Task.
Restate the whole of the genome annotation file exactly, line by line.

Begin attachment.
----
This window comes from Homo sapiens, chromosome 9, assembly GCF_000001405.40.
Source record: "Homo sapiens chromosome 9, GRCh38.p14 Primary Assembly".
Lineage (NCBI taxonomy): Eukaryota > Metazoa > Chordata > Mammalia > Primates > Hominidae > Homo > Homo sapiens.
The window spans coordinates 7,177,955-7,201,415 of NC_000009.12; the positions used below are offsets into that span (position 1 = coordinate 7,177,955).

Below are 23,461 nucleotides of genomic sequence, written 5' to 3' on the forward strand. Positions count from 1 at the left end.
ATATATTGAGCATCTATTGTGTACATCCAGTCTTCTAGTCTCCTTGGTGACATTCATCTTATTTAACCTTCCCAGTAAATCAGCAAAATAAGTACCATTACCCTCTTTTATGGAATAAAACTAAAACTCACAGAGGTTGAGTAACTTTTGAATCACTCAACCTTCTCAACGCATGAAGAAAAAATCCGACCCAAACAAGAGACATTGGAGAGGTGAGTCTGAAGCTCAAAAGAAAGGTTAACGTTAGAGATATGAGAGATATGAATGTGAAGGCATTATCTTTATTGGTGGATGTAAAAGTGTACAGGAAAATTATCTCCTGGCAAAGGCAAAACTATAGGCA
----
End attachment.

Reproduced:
This window comes from Homo sapiens, chromosome 9, assembly GCF_000001405.40.
Source record: "Homo sapiens chromosome 9, GRCh38.p14 Primary Assembly".
Lineage (NCBI taxonomy): Eukaryota > Metazoa > Chordata > Mammalia > Primates > Hominidae > Homo > Homo sapiens.
The window spans coordinates 7,177,955-7,201,415 of NC_000009.12; the positions used below are offsets into that span (position 1 = coordinate 7,177,955).

Below are 23,461 nucleotides of genomic sequence, written 5' to 3' on the forward strand. Positions count from 1 at the left end.
ATATATTGAGCATCTATTGTGTACATCCAGTCTTCTAGTCTCCTTGGTGACATTCATCTTATTTAACCTTCCCAGTAAATCAGCAAAATAAGTACCATTACCCTCTTTTATGGAATAAAACTAAAACTCACAGAGGTTGAGTAACTTTTGAATCACTCAACCTTCTCAACGCATGAAGAAAAAATCCGACCCAAACAAGAGACATTGGAGAGGTGAGTCTGAAGCTCAAAAGAAAGGTTAACGTTAGAGATATGAGAGATATGAATGTGAAGGCATTATCTTTATTGGTGGATGTAAAAGTGTACAGGAAAATTATCTCCTGGCAAAGGCAAAACTATAGGCA